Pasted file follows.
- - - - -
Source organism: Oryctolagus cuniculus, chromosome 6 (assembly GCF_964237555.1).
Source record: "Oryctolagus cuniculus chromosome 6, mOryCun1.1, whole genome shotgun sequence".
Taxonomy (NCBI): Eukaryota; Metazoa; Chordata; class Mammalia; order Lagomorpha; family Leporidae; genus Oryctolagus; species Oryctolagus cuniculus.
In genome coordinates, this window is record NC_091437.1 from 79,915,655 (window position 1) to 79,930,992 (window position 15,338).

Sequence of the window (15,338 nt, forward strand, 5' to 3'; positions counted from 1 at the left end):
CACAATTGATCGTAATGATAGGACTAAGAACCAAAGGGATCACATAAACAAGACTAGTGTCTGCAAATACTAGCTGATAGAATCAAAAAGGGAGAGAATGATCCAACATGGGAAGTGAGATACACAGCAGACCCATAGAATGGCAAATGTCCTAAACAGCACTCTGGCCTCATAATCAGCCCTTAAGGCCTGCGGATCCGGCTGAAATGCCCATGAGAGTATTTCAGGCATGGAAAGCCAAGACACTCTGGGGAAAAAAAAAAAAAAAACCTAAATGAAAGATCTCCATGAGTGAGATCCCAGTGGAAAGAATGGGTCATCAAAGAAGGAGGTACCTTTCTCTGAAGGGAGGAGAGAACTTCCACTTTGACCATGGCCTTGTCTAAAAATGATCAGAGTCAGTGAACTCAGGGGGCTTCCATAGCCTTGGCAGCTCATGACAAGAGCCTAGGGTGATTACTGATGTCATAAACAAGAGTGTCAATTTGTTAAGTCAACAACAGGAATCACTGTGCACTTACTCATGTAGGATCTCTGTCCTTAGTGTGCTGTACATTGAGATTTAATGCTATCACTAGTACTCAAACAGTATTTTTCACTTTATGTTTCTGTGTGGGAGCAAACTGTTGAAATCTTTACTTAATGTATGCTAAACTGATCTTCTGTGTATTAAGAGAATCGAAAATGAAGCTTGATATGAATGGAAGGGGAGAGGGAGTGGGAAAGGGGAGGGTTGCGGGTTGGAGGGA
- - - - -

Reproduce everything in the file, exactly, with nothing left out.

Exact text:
Source organism: Oryctolagus cuniculus, chromosome 6 (assembly GCF_964237555.1).
Source record: "Oryctolagus cuniculus chromosome 6, mOryCun1.1, whole genome shotgun sequence".
Taxonomy (NCBI): Eukaryota; Metazoa; Chordata; class Mammalia; order Lagomorpha; family Leporidae; genus Oryctolagus; species Oryctolagus cuniculus.
In genome coordinates, this window is record NC_091437.1 from 79,915,655 (window position 1) to 79,930,992 (window position 15,338).

Sequence of the window (15,338 nt, forward strand, 5' to 3'; positions counted from 1 at the left end):
CACAATTGATCGTAATGATAGGACTAAGAACCAAAGGGATCACATAAACAAGACTAGTGTCTGCAAATACTAGCTGATAGAATCAAAAAGGGAGAGAATGATCCAACATGGGAAGTGAGATACACAGCAGACCCATAGAATGGCAAATGTCCTAAACAGCACTCTGGCCTCATAATCAGCCCTTAAGGCCTGCGGATCCGGCTGAAATGCCCATGAGAGTATTTCAGGCATGGAAAGCCAAGACACTCTGGGGAAAAAAAAAAAAAAAACCTAAATGAAAGATCTCCATGAGTGAGATCCCAGTGGAAAGAATGGGTCATCAAAGAAGGAGGTACCTTTCTCTGAAGGGAGGAGAGAACTTCCACTTTGACCATGGCCTTGTCTAAAAATGATCAGAGTCAGTGAACTCAGGGGGCTTCCATAGCCTTGGCAGCTCATGACAAGAGCCTAGGGTGATTACTGATGTCATAAACAAGAGTGTCAATTTGTTAAGTCAACAACAGGAATCACTGTGCACTTACTCATGTAGGATCTCTGTCCTTAGTGTGCTGTACATTGAGATTTAATGCTATCACTAGTACTCAAACAGTATTTTTCACTTTATGTTTCTGTGTGGGAGCAAACTGTTGAAATCTTTACTTAATGTATGCTAAACTGATCTTCTGTGTATTAAGAGAATCGAAAATGAAGCTTGATATGAATGGAAGGGGAGAGGGAGTGGGAAAGGGGAGGGTTGCGGGTTGGAGGGA